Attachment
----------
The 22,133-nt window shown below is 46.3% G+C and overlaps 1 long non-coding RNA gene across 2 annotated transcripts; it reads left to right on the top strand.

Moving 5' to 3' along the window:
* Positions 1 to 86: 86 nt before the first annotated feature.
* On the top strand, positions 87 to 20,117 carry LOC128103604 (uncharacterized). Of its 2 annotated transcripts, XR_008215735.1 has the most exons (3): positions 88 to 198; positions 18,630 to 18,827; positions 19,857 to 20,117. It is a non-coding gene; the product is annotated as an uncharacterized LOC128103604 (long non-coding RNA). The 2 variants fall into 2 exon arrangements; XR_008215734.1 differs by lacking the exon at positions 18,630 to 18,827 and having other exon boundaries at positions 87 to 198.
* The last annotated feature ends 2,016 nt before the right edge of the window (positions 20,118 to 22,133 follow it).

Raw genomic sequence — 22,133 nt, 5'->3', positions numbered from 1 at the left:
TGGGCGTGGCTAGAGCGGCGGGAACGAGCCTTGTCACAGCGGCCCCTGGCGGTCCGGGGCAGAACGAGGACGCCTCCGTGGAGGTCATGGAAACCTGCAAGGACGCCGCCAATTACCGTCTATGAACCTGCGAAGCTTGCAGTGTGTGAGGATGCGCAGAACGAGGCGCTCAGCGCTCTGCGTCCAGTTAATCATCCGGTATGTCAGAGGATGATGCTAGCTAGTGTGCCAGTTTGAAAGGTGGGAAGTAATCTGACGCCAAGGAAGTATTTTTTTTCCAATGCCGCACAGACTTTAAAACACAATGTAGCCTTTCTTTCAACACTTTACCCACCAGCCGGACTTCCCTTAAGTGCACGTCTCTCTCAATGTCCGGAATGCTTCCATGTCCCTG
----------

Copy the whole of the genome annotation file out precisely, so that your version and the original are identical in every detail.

The 22,133-nt window shown below is 46.3% G+C and overlaps 1 long non-coding RNA gene across 2 annotated transcripts; it reads left to right on the top strand.

Moving 5' to 3' along the window:
* Positions 1 to 86: 86 nt before the first annotated feature.
* On the top strand, positions 87 to 20,117 carry LOC128103604 (uncharacterized). Of its 2 annotated transcripts, XR_008215735.1 has the most exons (3): positions 88 to 198; positions 18,630 to 18,827; positions 19,857 to 20,117. It is a non-coding gene; the product is annotated as an uncharacterized LOC128103604 (long non-coding RNA). The 2 variants fall into 2 exon arrangements; XR_008215734.1 differs by lacking the exon at positions 18,630 to 18,827 and having other exon boundaries at positions 87 to 198.
* The last annotated feature ends 2,016 nt before the right edge of the window (positions 20,118 to 22,133 follow it).

Raw genomic sequence — 22,133 nt, 5'->3', positions numbered from 1 at the left:
TGGGCGTGGCTAGAGCGGCGGGAACGAGCCTTGTCACAGCGGCCCCTGGCGGTCCGGGGCAGAACGAGGACGCCTCCGTGGAGGTCATGGAAACCTGCAAGGACGCCGCCAATTACCGTCTATGAACCTGCGAAGCTTGCAGTGTGTGAGGATGCGCAGAACGAGGCGCTCAGCGCTCTGCGTCCAGTTAATCATCCGGTATGTCAGAGGATGATGCTAGCTAGTGTGCCAGTTTGAAAGGTGGGAAGTAATCTGACGCCAAGGAAGTATTTTTTTTCCAATGCCGCACAGACTTTAAAACACAATGTAGCCTTTCTTTCAACACTTTACCCACCAGCCGGACTTCCCTTAAGTGCACGTCTCTCTCAATGTCCGGAATGCTTCCATGTCCCTG